A master goldsmith whose work was showcased by the most prestigious jewelers of his time, Gustav Manz created an impressive breadth of jewels in the decades preceding and following the turn of the 20th Century.
Gustav Manz was born in 1865 near Pforzheim, the primary jewelry-manufacturing city in Germany. The location of his childhood home proved to be fortuitous. He became a jeweler’s apprentice in his second year of high school, a practice that was common and was part of the high school’s curriculum.
As a young man, Manz freelanced as a journeyman jeweler in Rome, Cairo, South Africa, London – and Paris. It was there he was drawn to the Exposition Universelle, where he discovered the work of such noted artisans as René Lalique and Paulding Farnham. And likely where his exposure to Art Nouveau style sparked his creative style.
Coming to America
In 1892, Manz immigrated to America and settled in New York with his wife, whose family had also been involved in the jewelry business in his hometown. The couple moved across the Hudson River to Leonia, New Jersey, an artists’ community. Initially, Manz partnered with other jewelers as well as prominent women designers before starting his own manufacturing company.
In 1904, Manz entered 25 pieces of jewelry in the Louisiana Purchase Exposition (more commonly known as the St. Louis World’s Fair). The jewels were part of a suite displayed by F. Walter Lawrence. The entry forms listed Lawrence as the designer and Manz as the maker of the pieces. However, Manz’s influence is clearly identifiable in the reeds and dragonflies that were hallmarks of Manz’s work.
This partnership between designer and manufacturer makes it difficult to definitively identify Manz’s designs. Fortunately, his journals survive, detailing the thousands of pieces he produced. Many are typical of the decorative arts of the Belle Epoch era, with a profusion of floral, animal, patriotic, and classical themes.
One area where Manz clearly stood out was his whimsical animal creations. A.M. Veghte of F. Walter Lawrence hailed Manz as “the finest carver of animal jewelry during his years in the jewelry business.”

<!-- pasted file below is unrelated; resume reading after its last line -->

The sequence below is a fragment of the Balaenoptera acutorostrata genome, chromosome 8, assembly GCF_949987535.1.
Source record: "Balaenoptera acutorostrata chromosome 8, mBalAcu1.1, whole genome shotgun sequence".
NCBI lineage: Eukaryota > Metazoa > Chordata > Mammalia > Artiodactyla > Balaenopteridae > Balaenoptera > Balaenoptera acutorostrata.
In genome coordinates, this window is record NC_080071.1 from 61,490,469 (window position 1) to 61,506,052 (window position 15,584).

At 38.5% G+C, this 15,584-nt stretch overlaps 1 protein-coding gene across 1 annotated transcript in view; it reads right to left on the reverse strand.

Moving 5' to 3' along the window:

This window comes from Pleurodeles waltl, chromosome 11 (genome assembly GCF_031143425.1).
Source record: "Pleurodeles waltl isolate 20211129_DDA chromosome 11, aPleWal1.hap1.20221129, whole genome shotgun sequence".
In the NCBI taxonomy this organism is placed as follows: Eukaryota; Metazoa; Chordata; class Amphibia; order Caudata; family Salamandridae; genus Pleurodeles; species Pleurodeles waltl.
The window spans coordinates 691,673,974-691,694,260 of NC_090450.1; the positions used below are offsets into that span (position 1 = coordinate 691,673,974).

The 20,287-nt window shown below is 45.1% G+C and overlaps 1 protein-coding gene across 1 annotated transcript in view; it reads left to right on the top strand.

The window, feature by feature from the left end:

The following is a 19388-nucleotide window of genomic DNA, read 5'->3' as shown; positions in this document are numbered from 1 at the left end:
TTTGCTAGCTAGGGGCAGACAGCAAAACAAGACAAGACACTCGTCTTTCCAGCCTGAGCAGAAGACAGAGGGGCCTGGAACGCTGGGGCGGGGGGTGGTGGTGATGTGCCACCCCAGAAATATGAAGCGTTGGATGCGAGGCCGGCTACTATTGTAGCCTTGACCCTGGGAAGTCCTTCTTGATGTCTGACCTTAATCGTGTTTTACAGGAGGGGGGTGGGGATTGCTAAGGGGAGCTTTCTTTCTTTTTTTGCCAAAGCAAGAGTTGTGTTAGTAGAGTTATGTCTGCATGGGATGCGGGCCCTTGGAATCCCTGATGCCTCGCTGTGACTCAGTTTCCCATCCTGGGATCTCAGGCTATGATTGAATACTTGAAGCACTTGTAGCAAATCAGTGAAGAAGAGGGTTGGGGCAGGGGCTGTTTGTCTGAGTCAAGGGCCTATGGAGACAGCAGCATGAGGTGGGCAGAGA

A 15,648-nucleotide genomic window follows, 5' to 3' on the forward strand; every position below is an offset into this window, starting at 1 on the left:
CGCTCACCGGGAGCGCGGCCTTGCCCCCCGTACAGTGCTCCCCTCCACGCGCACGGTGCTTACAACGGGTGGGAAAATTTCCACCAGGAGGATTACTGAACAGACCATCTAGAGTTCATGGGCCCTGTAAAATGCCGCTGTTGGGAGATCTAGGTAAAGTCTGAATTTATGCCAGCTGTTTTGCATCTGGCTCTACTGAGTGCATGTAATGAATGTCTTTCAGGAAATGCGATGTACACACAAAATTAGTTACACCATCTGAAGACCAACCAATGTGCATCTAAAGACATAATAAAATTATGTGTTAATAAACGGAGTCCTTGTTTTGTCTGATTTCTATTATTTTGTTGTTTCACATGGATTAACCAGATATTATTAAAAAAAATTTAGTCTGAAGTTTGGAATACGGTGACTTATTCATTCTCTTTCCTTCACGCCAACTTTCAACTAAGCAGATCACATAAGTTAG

Any number of creatures, both wild and domestic, became the subjects for his jewelry, including elephants, panthers, bulls, bears, snakes, dogs, peacocks, and eagles. These wearable sculptures were rendered in realistic fashion and intricately detailed. Many found their way atop stickpins, finely chased or awash in pavé-set diamonds. The pins were offered in sets of six to his clients, which included Black, Starr & Frost, as well as Raymond C. Yard. His critters also found their way into a variety of objets d’art, including sculptures, silverware, and bookends. To achieve the realistic rendering of his subjects, Manz studied live animals. It is said he once brought home a baby wildcat from the zoo to study and sketch. Panthers were perhaps the most depicted of his menagerie, with stick pins being the most popular. However, his “Fighting Panther” rings were also sold to many jewelers, among them Baily, Banks, and Biddle.
As well as animal forms, Manz was a master of creating jewelry that incorporated realistic plant life. Floral motifs used included branches, leaves, lily pads, cattail reeds, lotuses, and grapevines. Additional details were added to create the texture of bark, leaf, petal, or stem to enhance the look.
In keeping with the demand for archeological themes that were all the rage at the turn of the Century, Manz’s jewelry included symbols of ancient art and artifacts. Asian and Persian motifs were abundant, but it was the Egyptian-themed pieces that were the most plentiful. These were mainly sold to Tiffany & Co. and featured a variety of unique designs that incorporated sphinxes, Eyes of Horus, hieroglyphics, winged scarabs, pharaohs, pyramids, ankhs, snakes and lotuses. In 1924, his work was featured in an exhibition at the Metropolitan Museum of Art.
Classical Greek and Roman motifs also found their way into Manz’s jewelry. Columns, scrolls, acanthus leaves, and swags were among the embellishments he used on pieces that depicted mermaids and bacchanalian scenes.
The advent of World War I brought forth a clamoring for patriotic pieces, and Manz complied by producing jewelry that featured flags and eagles, many decorated in red, white, and blue gemstones.
His reputation as a master goldsmith brought Manz several commissions for sacred plates, among them a solid gold ostensorium for New York’s Church of St. Francis of Assisi and another that was presented to the Shrine of Our Lady of Lourdes in France.
Manz produced jewelry for many of the era’s most notable American firms. They included Tiffany & Co., Cartier, Black, Starr & Frost, Gorham, Marcus & Co., Dreicer & Co., Raymond Yard, Udall & Ballou, J.E. Caldwell, Greenleaf & Crosby and Shreve, Crump & Low.
The Final Years
The Great Depression, along with a diagnosis of cancer, took its toll on Manz. Clearly, Manz could have gotten a job with one of the other manufacturers in the business, but the transition for him would have been difficult. Although his health stabilized, his losses continued to rise. In 1944, following an attempted suicide, he was placed in a nursing facility where he spent the last two years of his life.
His daughter, Doris Eastman, made it her mission to archive Gustav Manz’s journals and other documentation to preserve his memory. Thanks to her efforts, it is possible to understand the many contributions made by this genuinely talented goldsmith. Much of his work has been acquired by museums, including the Metropolitan Museum of Art, the Cleveland Museum of Art, and the Newark Museum.